TORONTO (Reuters) - Canada’s main stock index jumped on Thursday as positive U.S. economic data helped ease concerns about global growth, boosting shares in most major sectors.
Investors were encouraged by data showing that the number of Americans filing new claims for jobless benefits fell to a 14-year low last week and industrial output rose in September.
The market initially tumbled to an eight-month low but then recovered to record its first gain in the last five sessions. The energy sector, which has been battered in the last three months over concerns about oil demand, rebounded sharply and had the biggest positive influence on the market.
Worries about the direction of the global economy and fears that the U.S. Federal Reserve might raise interest rates have hit equity markets hard in recent weeks.
The Toronto stock market’s benchmark TSX index has lost more than 10 percent of its value since reaching a record high last month.
“The realization has come that the United States is linked to global growth, and they cannot carry the weight of global demand on their own,” said Roland Chalupka, chief investment officer of Fiduciary Trust Canada, a unit of Franklin Templeton Investments.
“Sentiment for Canadian equities is tentative,” he added. “(It) is getting worse in the commodity-driven sectors.”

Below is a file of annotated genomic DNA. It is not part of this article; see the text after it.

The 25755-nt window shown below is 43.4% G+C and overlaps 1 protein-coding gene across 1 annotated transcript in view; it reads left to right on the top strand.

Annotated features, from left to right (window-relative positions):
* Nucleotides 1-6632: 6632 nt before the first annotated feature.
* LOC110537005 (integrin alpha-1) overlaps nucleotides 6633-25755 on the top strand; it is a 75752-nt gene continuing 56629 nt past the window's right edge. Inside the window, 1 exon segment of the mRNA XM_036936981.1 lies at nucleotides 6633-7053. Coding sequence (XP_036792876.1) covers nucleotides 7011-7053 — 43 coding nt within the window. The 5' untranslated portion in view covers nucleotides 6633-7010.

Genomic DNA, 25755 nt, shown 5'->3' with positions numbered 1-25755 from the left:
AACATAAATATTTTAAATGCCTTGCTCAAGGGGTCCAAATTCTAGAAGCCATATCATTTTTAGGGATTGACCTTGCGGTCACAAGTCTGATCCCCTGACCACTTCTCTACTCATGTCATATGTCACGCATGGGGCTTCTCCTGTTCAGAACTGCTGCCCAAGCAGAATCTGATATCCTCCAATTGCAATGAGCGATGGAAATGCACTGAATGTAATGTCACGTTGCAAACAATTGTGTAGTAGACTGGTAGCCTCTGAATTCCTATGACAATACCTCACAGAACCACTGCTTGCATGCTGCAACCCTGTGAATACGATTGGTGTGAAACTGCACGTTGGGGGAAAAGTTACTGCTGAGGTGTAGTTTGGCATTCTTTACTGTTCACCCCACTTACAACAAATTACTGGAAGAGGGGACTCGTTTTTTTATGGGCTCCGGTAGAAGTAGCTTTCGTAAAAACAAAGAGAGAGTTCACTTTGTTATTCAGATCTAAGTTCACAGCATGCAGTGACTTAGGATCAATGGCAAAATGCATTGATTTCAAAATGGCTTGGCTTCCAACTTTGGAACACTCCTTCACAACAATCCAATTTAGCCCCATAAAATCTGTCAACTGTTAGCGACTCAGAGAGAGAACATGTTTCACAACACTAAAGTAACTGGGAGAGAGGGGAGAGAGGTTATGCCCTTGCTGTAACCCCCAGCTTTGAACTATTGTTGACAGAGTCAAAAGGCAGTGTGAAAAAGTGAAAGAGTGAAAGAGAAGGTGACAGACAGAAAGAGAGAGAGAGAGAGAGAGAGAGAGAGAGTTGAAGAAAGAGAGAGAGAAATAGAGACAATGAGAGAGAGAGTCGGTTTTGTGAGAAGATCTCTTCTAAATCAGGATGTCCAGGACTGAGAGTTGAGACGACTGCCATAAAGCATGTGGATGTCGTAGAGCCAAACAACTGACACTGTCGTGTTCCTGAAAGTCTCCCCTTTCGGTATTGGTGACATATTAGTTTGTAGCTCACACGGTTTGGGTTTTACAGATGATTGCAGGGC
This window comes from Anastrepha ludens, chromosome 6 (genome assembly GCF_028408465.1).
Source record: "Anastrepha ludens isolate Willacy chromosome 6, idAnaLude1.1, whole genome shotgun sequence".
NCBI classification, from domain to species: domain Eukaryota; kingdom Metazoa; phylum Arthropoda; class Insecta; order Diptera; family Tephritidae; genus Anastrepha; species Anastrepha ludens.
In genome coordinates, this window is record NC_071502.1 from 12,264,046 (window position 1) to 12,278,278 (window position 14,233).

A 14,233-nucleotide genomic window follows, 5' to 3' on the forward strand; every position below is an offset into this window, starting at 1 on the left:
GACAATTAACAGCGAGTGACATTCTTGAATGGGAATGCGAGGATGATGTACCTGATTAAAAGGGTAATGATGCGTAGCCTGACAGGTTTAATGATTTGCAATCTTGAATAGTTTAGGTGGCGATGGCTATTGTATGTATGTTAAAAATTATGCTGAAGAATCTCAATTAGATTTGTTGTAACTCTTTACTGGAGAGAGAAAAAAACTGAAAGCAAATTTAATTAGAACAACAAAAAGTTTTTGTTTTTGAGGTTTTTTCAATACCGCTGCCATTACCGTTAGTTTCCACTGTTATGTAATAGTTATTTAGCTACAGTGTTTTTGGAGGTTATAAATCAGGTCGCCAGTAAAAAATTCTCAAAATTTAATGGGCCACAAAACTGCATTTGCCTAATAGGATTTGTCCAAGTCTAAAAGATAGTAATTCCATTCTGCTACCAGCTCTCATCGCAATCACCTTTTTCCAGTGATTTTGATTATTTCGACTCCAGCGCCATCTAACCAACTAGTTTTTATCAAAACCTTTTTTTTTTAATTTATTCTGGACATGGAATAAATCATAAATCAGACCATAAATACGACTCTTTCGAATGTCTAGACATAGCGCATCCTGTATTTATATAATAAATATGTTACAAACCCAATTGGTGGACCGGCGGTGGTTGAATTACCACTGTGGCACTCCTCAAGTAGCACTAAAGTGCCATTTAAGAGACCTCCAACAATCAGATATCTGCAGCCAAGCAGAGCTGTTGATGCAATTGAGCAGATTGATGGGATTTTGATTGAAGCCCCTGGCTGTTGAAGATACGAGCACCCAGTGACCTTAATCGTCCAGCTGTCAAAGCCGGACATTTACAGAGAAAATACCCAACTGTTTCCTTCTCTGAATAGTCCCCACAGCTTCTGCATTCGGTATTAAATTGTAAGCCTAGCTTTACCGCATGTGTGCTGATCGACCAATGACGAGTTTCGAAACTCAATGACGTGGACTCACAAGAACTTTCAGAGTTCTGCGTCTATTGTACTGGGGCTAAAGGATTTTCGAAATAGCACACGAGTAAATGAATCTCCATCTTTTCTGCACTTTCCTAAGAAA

Chalupka, who helps manage about C$1.6 billion in assets, said that the Canadian equity market was “richly valued” despite the recent pullback.
The Toronto Stock Exchange’s S&P/TSX composite index .GSPTSE ended up 183.09 points, or 1.32 percent, at 14,052.97 after a choppy session.
“This is what happens when you get volatility. You get whipped, smacked around, turned around left and right,” said Barry Schwartz, portfolio manager at Baskin Financial Services. “We’ve forgotten that this can happen because we haven’t seen it in a long time.”
Nine of the 10 main sectors on the index were higher on Thursday.
Shares of energy producers received a lift from the oil price. Canadian Natural Resources Ltd (CNQ.TO) added 4.3 percent to C$37.57 ($33.38), and Suncor Energy Inc (SU.TO) climbed 2.3 percent to C$37.14.
Financials, the index’s most heavily weighted sector, advanced 0.6 percent. Toronto Dominion Bank (TD.TO) climbed 1.6 percent to C$52.07.
The materials sector, which includes mining stocks, declined 0.4 percent. Teck Resources Ltd TCKb.TO lost 2.5 percent to C$17.48.
Editing by Peter Galloway and Cynthia Osterman